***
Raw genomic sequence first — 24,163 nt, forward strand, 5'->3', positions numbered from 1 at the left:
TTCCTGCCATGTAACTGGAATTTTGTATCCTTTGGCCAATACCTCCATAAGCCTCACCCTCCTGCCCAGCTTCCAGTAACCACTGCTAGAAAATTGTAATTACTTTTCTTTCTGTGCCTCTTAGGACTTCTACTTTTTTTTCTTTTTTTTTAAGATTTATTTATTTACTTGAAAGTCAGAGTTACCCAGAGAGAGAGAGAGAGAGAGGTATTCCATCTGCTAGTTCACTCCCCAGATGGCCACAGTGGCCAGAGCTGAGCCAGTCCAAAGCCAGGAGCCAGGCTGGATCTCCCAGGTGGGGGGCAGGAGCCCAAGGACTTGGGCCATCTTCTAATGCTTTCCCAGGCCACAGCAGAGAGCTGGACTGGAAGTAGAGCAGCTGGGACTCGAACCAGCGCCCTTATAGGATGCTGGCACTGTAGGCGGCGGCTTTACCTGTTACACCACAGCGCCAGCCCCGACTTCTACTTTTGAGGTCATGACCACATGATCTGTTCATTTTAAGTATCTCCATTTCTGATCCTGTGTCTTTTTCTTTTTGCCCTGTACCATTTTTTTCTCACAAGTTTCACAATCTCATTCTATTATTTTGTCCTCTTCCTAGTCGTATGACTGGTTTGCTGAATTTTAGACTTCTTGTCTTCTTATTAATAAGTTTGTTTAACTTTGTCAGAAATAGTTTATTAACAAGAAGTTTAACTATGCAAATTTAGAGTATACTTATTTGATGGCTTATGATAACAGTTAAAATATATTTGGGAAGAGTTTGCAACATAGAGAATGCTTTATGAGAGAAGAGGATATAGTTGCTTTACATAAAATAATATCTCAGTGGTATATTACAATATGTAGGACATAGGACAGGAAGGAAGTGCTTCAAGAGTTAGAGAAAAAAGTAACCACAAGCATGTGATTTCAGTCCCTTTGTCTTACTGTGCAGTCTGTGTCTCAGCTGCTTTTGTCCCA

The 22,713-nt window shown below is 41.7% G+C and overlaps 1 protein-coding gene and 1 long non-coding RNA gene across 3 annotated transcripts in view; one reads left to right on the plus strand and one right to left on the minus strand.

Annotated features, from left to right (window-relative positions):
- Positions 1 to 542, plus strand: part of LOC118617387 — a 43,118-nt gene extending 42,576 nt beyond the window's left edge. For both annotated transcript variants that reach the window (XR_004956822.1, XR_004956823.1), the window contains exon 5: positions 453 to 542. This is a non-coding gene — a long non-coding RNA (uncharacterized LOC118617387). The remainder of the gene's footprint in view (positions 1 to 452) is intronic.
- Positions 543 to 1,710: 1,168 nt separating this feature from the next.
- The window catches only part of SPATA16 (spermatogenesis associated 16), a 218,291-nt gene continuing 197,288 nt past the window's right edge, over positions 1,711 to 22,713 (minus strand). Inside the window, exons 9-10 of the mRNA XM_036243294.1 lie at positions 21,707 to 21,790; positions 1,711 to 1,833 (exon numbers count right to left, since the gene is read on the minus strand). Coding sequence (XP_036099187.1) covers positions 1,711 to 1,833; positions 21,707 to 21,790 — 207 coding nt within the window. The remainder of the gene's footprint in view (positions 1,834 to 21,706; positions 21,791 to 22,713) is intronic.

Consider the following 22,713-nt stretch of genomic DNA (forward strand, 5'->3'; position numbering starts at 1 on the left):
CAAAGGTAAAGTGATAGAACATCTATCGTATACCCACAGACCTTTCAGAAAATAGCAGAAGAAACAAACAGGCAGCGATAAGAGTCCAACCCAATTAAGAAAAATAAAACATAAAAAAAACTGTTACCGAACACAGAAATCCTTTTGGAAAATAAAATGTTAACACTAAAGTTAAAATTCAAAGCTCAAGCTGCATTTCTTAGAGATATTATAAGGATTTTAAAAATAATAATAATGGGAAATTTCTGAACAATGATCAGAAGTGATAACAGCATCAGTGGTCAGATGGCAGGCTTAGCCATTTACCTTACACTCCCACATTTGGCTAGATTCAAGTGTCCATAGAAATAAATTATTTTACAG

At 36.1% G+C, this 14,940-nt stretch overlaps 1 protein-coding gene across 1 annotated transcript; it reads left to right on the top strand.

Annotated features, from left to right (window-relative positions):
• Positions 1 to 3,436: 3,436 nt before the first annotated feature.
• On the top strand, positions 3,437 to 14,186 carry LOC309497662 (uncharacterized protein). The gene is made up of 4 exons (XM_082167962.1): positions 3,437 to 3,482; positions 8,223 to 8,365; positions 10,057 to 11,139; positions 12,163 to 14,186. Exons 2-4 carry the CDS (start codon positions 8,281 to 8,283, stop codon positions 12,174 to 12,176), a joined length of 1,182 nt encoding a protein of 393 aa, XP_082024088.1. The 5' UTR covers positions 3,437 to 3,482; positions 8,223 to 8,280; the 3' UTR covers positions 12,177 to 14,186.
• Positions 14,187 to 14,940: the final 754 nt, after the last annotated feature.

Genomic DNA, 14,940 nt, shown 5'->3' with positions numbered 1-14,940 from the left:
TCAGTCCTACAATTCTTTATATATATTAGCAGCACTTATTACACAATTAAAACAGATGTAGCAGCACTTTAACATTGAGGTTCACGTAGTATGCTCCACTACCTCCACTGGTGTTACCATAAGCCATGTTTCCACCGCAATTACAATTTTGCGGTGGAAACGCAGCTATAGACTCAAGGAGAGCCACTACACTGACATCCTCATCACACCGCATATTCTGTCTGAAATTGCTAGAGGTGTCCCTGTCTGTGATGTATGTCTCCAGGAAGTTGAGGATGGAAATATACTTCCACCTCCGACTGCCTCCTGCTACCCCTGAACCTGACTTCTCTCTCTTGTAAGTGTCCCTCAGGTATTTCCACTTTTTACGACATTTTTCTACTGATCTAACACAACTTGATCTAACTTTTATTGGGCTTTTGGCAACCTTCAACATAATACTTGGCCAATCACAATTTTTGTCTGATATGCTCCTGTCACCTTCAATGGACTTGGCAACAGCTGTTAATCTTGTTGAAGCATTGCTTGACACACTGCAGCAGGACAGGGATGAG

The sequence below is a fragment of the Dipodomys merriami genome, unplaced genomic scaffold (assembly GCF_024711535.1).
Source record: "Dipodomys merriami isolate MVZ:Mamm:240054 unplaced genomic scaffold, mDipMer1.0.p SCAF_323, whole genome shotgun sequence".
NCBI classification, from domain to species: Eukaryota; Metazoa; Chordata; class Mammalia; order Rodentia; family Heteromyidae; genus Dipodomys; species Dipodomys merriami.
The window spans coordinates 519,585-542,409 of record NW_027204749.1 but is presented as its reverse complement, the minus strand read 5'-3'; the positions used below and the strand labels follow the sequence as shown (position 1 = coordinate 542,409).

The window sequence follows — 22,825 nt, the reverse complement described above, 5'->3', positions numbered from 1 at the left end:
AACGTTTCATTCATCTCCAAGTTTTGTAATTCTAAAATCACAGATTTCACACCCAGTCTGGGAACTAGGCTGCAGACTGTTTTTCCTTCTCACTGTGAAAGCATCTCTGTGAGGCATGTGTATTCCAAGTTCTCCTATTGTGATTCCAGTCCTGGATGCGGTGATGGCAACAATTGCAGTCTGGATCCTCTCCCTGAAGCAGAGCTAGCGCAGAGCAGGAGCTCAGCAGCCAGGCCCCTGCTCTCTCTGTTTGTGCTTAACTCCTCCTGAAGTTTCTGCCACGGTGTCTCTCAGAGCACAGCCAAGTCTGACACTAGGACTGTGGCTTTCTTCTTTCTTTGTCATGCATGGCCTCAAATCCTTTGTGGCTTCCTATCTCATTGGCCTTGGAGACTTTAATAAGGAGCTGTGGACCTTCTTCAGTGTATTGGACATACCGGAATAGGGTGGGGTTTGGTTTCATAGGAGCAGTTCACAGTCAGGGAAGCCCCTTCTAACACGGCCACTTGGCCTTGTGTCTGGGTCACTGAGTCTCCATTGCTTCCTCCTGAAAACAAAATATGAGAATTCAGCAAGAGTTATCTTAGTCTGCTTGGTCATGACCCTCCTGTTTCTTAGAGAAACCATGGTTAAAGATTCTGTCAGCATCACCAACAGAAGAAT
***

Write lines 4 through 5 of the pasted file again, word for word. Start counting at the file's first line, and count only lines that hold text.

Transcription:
Annotated features, from left to right (window-relative positions):
- Positions 1 to 542, plus strand: part of LOC118617387 — a 43,118-nt gene extending 42,576 nt beyond the window's left edge. For both annotated transcript variants that reach the window (XR_004956822.1, XR_004956823.1), the window contains exon 5: positions 453 to 542. This is a non-coding gene — a long non-coding RNA (uncharacterized LOC118617387). The remainder of the gene's footprint in view (positions 1 to 452) is intronic.